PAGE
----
TCT: From where do you draw your poetic inspiration?
JF: Firstly I tend to think in very complex images and sometimes a poem is my visceral response to the complex images in my head. The expression of my reaction to what I am seeing can be woven into a critique of the human condition. Also I am plight heavy, I write wrongs so to speak, I believe that this world will be so much better when people aren’t destroying one another based on differences that are beyond our control, so in a way I see a truly wounded world around me and writing is how I medicate it.
TCT: What advice would you give to an aspiring poet?
JF: Write. It actually is truly that easy. Every voice is necessary; there is no such thing as over-saturation when it comes to poetry. Each writer is saying something unique and reaching someone unique. A world of writers is a world of thinkers.
TCT: What’s next?
JF: I am a very ambitious writer. Poetry is one of the many ways I want to use my pen; I want to write music, short stories, I want to write for TV and movies. But truly I want to teach in any form possible, from Ted Talks to small workshops.
TCT: What’s the most memorable moment from your career?
JF: Making the Brooklyn College slam team. The community of poets at Brooklyn College is loving and nurturing, as well as strict and inspiring enough to drive work forward, and make demands of you that you wouldn’t have made for yourself. The Brooklyn college poetic community is truly about the growth and the poetry.
TCT: What advice would you give your younger self?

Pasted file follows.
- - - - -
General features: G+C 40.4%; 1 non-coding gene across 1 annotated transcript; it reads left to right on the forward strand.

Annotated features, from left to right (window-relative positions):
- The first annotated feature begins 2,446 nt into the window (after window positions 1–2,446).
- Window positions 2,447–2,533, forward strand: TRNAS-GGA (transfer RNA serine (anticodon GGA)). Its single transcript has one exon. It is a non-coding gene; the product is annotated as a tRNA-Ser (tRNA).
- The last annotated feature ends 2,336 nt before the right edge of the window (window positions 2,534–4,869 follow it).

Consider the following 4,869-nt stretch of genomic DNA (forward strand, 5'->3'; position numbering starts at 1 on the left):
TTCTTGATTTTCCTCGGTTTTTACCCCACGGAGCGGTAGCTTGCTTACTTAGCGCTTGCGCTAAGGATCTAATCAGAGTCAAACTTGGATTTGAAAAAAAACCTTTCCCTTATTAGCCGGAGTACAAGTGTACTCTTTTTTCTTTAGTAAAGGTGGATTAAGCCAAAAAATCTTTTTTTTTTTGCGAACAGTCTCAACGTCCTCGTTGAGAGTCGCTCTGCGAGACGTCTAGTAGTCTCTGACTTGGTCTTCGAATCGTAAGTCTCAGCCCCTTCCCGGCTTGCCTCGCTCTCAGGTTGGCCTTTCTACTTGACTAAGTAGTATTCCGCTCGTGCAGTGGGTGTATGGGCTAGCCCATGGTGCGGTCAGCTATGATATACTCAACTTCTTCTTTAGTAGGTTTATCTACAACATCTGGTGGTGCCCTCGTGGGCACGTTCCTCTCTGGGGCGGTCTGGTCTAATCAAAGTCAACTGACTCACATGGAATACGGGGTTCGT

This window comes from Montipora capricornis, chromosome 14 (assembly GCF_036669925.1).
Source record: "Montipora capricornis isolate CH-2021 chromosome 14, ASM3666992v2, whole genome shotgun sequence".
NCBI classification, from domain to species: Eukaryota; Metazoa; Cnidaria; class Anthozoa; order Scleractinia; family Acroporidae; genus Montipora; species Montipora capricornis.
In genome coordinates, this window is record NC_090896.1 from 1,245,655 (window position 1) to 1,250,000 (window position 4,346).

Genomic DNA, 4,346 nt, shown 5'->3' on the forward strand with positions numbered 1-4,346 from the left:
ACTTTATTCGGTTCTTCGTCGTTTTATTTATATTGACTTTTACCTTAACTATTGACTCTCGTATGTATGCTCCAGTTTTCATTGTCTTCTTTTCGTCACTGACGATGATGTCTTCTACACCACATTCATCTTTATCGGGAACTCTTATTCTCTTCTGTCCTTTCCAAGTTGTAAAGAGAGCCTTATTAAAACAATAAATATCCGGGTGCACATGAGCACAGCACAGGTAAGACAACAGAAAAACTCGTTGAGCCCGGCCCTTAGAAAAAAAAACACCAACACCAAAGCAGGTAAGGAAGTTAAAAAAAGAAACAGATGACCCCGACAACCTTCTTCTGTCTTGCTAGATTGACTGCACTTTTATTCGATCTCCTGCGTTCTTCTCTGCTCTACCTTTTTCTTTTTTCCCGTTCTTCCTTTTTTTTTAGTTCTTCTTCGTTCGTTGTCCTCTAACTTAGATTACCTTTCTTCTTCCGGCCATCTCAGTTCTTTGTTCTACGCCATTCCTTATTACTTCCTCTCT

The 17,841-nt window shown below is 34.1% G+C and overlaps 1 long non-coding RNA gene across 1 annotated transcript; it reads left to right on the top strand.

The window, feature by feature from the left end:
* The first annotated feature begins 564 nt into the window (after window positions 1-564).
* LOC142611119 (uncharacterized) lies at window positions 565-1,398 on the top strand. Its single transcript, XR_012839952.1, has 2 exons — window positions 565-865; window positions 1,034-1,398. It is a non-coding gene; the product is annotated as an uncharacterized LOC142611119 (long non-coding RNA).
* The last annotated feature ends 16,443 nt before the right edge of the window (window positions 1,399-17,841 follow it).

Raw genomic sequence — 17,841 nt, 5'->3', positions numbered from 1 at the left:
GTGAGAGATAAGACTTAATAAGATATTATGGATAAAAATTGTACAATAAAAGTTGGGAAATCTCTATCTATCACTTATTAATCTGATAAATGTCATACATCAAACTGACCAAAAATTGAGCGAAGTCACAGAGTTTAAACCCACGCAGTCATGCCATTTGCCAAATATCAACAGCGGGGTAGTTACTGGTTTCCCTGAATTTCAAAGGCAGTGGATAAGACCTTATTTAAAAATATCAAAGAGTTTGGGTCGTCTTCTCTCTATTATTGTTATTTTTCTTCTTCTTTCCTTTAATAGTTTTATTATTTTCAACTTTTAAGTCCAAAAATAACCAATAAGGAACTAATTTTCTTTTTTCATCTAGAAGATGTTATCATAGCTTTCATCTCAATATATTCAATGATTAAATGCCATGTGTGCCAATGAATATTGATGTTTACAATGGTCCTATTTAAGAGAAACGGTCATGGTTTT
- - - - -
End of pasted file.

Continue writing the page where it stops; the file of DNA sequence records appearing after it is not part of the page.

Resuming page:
JF: Take high school seriously. Love as often and unwisely as your body will allow. True friends will cry with you just as easy as they laugh.
TCT: How would you describe yourself/your poetry in 80 characters” (This is intended to be Twitter-friendly)
JF: Joel Francois can count his life in crumbled paper and ketchup stains. He is late to everything good to him, and so careful with change he even makes the same mistakes over and over.
TCT: Pablo Neruda or Maya Angelou?
JF: Maya, women writers are always better.
TCT: Fiction or non-fiction?
JF: Non-fiction; the autobiography of Malcolm X is game changing.
TCT: The Met or the MoMA?
I really don’t know, I am not fancy.
TCT: Writing or reading?
TCT: Uptown or downtown NYC?
TCT: NYC in spring or NYC in autumn?
JF: ‘There is no magic like an NYC fall.’
By Kaycia Sailsman
Kaycia is a homebody to the fullest but enjoys venturing out and around Brooklyn and reading in her spare time. She dreams to one day travel to different places like Toronto, Australia, and South Korea. Follow her on Twitter @KSailsman.